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Thread: Find the distribution

  1. #1
    Senior Member Twig's Avatar
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    Find the distribution

    Hi

    Problem:

    Let $\displaystyle M(t), t\geq 0 $ be a Poisson process with rate $\displaystyle \lambda $.

    For $\displaystyle t \geq 0$ define $\displaystyle Y(t)=(-1)^{M(t)} $

    Compute the distribution and the expected value of $\displaystyle Y(t) $ for $\displaystyle t > 0 $ .


    I have calculated the probability of $\displaystyle M(t)$ being odd or even, which will control probability of $\displaystyle Y(t)$ being -1 or +1.

    Fix t > 0
    $\displaystyle P(M(t) \mbox{ is odd } ) = \displaystyle\sum_{n=1}^{\infty}e^{-\lambda t} \frac{(\lambda t)^{2n-1}}{(2n-1)!} = e^{-\lambda t}\sinh(\lambda t) = \frac{1}{2}\left(1-e^{-2 \lambda t}\right)
    $

    Similarily for probability of $\displaystyle M(t) $ being even.

    How do I go about finding the distribution function, I assume I have found something like density function?

    Thx
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  2. #2
    Moo
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    Hello,

    $\displaystyle P(Y(t)=-1)=\tfrac 12 \cdot (1-e^{-2\lambda t})$

    $\displaystyle P(Y(t)=1)=\tfrac 12 \cdot (1+e^{-2\lambda t})$


    Isn't there something like a Bernoulli distribution ? :P
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  3. #3
    Senior Member Twig's Avatar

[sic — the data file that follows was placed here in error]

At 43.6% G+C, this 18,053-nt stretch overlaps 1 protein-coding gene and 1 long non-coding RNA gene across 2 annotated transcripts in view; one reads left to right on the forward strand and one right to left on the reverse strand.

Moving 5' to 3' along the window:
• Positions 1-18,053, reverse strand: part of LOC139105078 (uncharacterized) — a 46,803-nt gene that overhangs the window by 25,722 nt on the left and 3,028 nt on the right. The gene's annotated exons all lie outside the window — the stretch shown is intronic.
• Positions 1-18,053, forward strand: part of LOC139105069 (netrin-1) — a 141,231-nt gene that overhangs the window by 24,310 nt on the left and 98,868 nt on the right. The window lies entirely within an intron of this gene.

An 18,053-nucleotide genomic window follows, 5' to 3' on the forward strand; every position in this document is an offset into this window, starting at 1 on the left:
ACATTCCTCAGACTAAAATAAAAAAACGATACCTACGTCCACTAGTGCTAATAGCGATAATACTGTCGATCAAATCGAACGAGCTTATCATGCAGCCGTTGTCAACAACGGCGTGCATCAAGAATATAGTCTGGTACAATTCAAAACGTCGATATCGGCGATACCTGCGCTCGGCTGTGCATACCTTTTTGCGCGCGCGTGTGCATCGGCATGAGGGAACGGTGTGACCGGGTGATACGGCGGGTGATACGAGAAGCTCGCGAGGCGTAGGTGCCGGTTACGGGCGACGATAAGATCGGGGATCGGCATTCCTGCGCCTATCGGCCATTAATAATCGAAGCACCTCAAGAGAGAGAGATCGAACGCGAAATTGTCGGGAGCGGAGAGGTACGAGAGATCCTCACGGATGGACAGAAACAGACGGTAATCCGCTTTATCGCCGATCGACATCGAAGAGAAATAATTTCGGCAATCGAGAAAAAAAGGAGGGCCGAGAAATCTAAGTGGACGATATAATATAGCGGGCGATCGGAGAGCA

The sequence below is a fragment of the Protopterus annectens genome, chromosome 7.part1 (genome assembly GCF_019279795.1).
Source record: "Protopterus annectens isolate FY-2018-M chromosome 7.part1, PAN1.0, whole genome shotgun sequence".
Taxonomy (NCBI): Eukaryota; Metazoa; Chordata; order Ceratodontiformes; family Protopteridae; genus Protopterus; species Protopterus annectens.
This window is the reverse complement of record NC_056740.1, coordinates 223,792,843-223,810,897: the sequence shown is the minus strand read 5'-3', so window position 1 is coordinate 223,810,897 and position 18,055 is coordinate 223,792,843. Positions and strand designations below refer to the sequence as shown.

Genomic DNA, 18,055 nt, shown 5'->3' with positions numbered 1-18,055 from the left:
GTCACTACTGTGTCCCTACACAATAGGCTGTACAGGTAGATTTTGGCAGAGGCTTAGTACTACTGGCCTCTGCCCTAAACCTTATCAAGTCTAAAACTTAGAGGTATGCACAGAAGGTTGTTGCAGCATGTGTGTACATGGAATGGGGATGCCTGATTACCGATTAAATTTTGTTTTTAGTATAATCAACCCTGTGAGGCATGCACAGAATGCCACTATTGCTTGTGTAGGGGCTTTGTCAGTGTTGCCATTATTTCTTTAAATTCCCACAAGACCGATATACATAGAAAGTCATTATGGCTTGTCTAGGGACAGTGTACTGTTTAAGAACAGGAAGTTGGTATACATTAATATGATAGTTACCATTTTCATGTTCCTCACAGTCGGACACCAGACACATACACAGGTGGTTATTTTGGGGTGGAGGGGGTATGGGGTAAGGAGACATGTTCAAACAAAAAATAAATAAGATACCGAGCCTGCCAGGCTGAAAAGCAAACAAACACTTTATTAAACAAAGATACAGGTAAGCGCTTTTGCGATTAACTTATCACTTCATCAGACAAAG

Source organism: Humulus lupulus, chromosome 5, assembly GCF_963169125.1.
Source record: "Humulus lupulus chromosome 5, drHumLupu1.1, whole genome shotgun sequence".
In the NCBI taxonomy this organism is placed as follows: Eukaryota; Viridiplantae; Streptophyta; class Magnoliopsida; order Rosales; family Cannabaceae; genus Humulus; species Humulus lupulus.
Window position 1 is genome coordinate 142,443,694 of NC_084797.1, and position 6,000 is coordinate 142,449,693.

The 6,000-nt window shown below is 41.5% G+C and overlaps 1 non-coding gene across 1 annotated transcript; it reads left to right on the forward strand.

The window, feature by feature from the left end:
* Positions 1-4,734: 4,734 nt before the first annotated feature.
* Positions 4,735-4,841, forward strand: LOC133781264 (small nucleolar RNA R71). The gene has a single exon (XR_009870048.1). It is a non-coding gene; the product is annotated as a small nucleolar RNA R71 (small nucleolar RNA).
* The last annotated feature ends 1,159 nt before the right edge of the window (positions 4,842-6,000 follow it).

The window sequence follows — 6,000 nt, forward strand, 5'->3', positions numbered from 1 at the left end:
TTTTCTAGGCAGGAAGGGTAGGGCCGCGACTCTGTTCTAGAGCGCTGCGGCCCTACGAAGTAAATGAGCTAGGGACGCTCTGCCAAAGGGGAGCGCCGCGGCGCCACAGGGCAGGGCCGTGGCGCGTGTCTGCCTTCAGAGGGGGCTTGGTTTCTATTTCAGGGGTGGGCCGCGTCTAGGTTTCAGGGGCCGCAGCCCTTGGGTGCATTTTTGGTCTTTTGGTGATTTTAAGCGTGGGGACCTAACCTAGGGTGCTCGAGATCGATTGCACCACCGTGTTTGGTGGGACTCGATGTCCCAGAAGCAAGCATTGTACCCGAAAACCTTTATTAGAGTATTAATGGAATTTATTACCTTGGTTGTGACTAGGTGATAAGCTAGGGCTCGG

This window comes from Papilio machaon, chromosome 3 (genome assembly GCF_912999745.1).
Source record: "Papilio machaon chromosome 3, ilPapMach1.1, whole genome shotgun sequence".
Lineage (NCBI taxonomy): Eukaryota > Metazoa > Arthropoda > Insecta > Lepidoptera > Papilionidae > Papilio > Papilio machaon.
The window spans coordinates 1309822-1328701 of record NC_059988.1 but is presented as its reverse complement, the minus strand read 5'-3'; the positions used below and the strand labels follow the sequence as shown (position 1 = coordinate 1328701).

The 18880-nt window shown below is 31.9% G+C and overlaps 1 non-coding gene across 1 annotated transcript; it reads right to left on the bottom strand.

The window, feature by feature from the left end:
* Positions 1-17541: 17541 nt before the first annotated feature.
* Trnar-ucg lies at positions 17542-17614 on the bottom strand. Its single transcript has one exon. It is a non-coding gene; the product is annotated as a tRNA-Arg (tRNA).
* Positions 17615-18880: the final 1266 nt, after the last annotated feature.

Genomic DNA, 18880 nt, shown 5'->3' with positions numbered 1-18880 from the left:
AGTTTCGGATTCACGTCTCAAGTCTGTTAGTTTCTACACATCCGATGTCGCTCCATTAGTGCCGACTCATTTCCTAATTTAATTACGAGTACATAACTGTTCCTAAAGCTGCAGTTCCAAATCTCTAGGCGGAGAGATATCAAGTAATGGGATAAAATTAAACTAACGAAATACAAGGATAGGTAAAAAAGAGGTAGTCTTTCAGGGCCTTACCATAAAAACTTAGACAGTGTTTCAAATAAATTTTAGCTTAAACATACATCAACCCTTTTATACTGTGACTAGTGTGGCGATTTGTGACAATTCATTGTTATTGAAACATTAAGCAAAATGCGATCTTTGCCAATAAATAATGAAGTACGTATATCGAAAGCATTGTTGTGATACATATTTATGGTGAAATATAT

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    How would I go about finding the distribution function from this. I looked at the bernoulli distribution, I didnīt really see how I could use it for my particular problem though. Help on this area would be appreciated.

    Also, my attempt on the expected value gave me $\displaystyle e^{-2 \lambda t} $ .

    Could this be correct? It seems reasonable that the expected value tends to zero as $\displaystyle t \to \infty $ , but also that the expected value is not zero when t is small, because it is more likely that $\displaystyle M(t) $ is even for small t.
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  4. #4
    Moo
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    I don't understand your problem actually.

    Y(t) can only take two values : 1 and -1.
    Let $\displaystyle p(t)=\tfrac 12 \cdot \left(1-e^{-2\lambda t}\right)$

    We have $\displaystyle P(Y(t)=-1)=p(t)$ and $\displaystyle P(Y(t)=1)=1-p(t)$

    And this is exactly a Bernoulli distribution over {-1,1} with parameter p(t)
    Why do you absolutely want a distribution function ? You can write it $\displaystyle p(x,t)=\tfrac 12 \cdot \left(1-e^{-2\lambda t}\right) \cdot \bold{1}_{\{x=-1\}}+\tfrac 12 \cdot \left(1+e^{-2\lambda t}\right) \cdot \bold{1}_{\{x=1\}}$ if you really want to, but it's not really necessary...
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  5. #5
    Senior Member Twig's Avatar
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    Hi

    You understand it correctly, and yes it should be a bernoulli distribution.

    Can one say that $\displaystyle Y(t)$ has independant and stationary increments?
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